Wednesday, November 4, 2009

Daughters of a Coral Dawn

I'm afraid that I cannot give Daughters of a Coral Dawn the same rousing thumbs up that M gave to Hunger Games though according to the back of the book Daughters became an instant classic. The book is written by Katherine V. Forrest and was published in 1984. It sits both firmly in the realms of science fiction and feminist literature.

The book is told in first person journals from a number of the women who figure centrally in the tale - and it is most definitely a story told by women about women for women. The story that the characters are recording is this: A group of women (about 4,000) strong bonded by love and family ties secretly outfit a spaceship and escape a future Earth (which seems to have slipped far backward in terms of social advances) to settle on a distant planet that they name Maternas. There they create their own highly beautiful and rational society free of men. In this future, a scientific advance has made it possible for women to conceive and carry a child without the need for the male half of the usual equation. Thus, the women who are all lesbians (save the character "Mother" from whom all the many generations of women have sprung) set up their own family units and live in peace and harmony. Later on in the story a ship in distress happens to discover the planet bringing men with it and the women of Maternas must make some difficult decisions about their future. The basic equation in this book is that men=strife.

Overall, I found the book a bit flat. The main characters are fairly well written, however everyone falls into one of two categories - male or female. All the men who appear have exaggerated flaws - they exclude women from important decision making, underestimate their intelligence, think its weird for a woman to be in charge, and are even rapists. The women are all strong, beautiful, compassionate - not a case of PMS in the bunch. While I agree that women have long been looked down upon in our culture and are still treated as second class citizens in many modern cultures, I had a hard time accepting the author's visions of men as evil and women as heavenly. We each have both within us.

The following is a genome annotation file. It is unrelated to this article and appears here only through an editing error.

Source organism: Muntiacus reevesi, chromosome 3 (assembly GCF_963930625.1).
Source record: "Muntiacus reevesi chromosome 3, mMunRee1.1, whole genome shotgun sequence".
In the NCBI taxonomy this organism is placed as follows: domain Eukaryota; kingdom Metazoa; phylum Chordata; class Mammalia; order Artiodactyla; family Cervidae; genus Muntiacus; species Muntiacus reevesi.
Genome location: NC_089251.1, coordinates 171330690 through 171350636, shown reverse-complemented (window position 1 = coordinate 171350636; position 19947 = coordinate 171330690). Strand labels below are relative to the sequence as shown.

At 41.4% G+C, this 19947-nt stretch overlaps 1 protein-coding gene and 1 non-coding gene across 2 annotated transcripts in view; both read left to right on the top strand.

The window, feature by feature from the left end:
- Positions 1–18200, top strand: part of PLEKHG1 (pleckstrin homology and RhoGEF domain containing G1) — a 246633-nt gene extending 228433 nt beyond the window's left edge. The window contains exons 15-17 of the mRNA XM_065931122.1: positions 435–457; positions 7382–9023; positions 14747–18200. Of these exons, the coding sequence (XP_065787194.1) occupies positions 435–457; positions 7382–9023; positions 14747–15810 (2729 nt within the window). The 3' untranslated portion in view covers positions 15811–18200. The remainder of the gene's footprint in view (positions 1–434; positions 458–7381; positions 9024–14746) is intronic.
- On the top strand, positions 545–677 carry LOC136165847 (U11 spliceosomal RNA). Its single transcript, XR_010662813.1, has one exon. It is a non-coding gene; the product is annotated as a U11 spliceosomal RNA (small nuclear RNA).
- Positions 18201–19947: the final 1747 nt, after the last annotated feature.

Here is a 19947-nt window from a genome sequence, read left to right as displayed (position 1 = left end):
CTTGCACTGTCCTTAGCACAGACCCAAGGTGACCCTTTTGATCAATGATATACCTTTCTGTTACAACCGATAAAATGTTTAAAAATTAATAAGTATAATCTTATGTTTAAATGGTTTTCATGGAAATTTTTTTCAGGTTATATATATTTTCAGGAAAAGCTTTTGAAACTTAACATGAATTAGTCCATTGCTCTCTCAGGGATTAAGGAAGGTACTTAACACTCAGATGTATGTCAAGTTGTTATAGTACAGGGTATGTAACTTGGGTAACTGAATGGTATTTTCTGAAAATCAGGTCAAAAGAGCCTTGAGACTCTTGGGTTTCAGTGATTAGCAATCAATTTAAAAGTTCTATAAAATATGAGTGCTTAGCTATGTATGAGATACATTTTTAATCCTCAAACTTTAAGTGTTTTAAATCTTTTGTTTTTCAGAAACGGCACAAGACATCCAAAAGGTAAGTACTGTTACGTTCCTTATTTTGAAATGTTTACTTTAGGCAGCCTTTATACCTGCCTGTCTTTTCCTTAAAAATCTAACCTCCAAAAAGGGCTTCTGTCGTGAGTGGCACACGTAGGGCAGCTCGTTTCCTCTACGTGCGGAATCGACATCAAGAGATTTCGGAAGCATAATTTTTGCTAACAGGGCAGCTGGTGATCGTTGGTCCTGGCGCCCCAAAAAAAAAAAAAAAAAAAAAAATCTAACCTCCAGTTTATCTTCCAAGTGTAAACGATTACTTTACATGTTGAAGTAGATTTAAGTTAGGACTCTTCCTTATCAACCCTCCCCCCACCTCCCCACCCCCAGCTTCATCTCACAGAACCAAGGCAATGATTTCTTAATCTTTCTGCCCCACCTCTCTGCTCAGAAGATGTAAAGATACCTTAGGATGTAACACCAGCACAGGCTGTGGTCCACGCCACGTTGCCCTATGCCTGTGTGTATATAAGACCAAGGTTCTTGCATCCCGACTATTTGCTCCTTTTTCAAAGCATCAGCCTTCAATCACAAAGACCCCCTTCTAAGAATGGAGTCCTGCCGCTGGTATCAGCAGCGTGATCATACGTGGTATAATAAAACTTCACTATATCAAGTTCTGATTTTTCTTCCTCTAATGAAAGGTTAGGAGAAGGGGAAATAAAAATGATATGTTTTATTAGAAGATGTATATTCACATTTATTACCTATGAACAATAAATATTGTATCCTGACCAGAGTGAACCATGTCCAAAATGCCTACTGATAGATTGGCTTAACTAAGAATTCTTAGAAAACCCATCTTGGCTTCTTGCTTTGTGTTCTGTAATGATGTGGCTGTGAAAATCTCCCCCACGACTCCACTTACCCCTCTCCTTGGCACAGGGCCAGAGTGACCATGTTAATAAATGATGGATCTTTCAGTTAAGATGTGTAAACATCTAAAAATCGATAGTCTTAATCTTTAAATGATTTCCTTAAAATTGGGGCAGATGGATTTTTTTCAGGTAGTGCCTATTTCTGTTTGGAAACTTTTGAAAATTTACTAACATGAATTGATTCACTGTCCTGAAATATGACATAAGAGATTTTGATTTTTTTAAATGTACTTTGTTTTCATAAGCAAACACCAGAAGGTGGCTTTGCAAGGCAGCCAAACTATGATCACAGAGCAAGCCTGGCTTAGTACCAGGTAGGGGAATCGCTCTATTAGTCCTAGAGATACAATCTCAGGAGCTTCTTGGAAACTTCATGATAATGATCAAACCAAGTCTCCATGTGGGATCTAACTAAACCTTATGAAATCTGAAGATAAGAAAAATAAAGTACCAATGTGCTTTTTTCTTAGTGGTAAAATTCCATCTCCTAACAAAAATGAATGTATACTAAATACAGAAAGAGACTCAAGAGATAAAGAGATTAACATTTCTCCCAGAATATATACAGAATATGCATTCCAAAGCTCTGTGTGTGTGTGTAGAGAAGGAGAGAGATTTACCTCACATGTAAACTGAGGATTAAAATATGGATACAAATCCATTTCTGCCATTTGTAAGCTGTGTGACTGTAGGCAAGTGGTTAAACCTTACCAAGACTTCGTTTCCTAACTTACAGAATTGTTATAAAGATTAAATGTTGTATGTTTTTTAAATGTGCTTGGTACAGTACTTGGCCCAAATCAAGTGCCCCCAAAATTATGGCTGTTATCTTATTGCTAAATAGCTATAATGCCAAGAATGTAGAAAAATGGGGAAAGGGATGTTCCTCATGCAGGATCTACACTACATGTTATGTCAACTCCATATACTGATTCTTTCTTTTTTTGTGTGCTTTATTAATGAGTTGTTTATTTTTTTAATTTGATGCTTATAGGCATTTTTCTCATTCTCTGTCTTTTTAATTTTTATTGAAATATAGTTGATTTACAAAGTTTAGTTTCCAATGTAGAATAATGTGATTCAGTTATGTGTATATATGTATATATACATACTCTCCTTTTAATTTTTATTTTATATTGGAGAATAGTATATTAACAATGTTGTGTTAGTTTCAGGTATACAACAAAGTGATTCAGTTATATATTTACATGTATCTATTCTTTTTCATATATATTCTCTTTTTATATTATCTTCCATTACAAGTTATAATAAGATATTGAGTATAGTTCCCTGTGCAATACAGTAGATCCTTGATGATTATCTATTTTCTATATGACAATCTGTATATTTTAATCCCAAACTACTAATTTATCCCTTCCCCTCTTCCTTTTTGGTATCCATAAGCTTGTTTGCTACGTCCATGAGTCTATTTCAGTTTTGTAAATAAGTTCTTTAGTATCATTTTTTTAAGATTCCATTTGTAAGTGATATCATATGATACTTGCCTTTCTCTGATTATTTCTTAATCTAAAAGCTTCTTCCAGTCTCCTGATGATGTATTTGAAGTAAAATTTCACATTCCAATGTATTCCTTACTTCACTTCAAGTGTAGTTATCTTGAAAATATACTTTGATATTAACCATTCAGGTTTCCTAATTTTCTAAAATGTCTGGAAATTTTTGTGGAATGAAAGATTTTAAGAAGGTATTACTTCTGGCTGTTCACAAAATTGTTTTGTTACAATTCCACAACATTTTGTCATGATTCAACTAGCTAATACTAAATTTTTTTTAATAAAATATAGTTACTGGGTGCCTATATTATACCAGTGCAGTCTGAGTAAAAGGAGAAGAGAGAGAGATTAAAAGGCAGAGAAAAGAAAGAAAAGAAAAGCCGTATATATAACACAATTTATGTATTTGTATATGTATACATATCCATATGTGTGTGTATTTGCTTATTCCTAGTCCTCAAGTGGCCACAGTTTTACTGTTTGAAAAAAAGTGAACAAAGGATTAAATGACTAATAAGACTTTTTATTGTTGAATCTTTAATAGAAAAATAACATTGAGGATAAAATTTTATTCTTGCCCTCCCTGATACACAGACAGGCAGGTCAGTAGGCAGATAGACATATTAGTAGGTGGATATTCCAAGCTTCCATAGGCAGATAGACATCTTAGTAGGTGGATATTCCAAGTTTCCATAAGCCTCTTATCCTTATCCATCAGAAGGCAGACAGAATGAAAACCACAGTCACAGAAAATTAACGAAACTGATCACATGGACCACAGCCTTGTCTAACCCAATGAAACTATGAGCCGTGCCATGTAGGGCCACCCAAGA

The book was however interesting enough that I may consider reading the next in the series where it seems that because of boredom on this idyllic planet Mother has decided that she'd like to travel back to Earth to see the rest of the children who opted not to come on the trip. It's perhaps the first sign of irrationality in this wondrous culture - in other words why the hell are they going back to Earth and compromising the safety of Maternas when they just went through all this trouble to escape it 15 years ago??

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